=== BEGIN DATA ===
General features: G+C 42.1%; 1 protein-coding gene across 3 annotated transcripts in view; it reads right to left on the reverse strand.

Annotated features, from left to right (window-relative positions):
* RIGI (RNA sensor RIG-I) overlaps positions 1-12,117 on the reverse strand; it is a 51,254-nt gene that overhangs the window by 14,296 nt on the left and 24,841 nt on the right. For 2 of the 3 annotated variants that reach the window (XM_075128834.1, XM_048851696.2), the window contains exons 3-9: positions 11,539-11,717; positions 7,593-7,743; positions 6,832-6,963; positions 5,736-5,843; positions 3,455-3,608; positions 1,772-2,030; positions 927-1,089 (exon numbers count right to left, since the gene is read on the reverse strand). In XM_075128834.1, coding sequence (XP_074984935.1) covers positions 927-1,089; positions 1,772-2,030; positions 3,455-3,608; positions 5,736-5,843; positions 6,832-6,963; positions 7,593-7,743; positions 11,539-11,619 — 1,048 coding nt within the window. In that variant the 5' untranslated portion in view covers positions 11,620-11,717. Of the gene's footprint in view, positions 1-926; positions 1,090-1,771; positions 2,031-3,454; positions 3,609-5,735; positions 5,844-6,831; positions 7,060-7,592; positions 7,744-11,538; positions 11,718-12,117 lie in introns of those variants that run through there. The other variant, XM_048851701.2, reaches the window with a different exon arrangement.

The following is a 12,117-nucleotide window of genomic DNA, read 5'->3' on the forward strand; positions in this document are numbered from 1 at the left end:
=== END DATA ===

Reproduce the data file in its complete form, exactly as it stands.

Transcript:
General features: G+C 42.1%; 1 protein-coding gene across 3 annotated transcripts in view; it reads right to left on the reverse strand.

Annotated features, from left to right (window-relative positions):
* RIGI (RNA sensor RIG-I) overlaps positions 1-12,117 on the reverse strand; it is a 51,254-nt gene that overhangs the window by 14,296 nt on the left and 24,841 nt on the right. For 2 of the 3 annotated variants that reach the window (XM_075128834.1, XM_048851696.2), the window contains exons 3-9: positions 11,539-11,717; positions 7,593-7,743; positions 6,832-6,963; positions 5,736-5,843; positions 3,455-3,608; positions 1,772-2,030; positions 927-1,089 (exon numbers count right to left, since the gene is read on the reverse strand). In XM_075128834.1, coding sequence (XP_074984935.1) covers positions 927-1,089; positions 1,772-2,030; positions 3,455-3,608; positions 5,736-5,843; positions 6,832-6,963; positions 7,593-7,743; positions 11,539-11,619 — 1,048 coding nt within the window. In that variant the 5' untranslated portion in view covers positions 11,620-11,717. Of the gene's footprint in view, positions 1-926; positions 1,090-1,771; positions 2,031-3,454; positions 3,609-5,735; positions 5,844-6,831; positions 7,060-7,592; positions 7,744-11,538; positions 11,718-12,117 lie in introns of those variants that run through there. The other variant, XM_048851701.2, reaches the window with a different exon arrangement.

The following is a 12,117-nucleotide window of genomic DNA, read 5'->3' on the forward strand; positions in this document are numbered from 1 at the left end: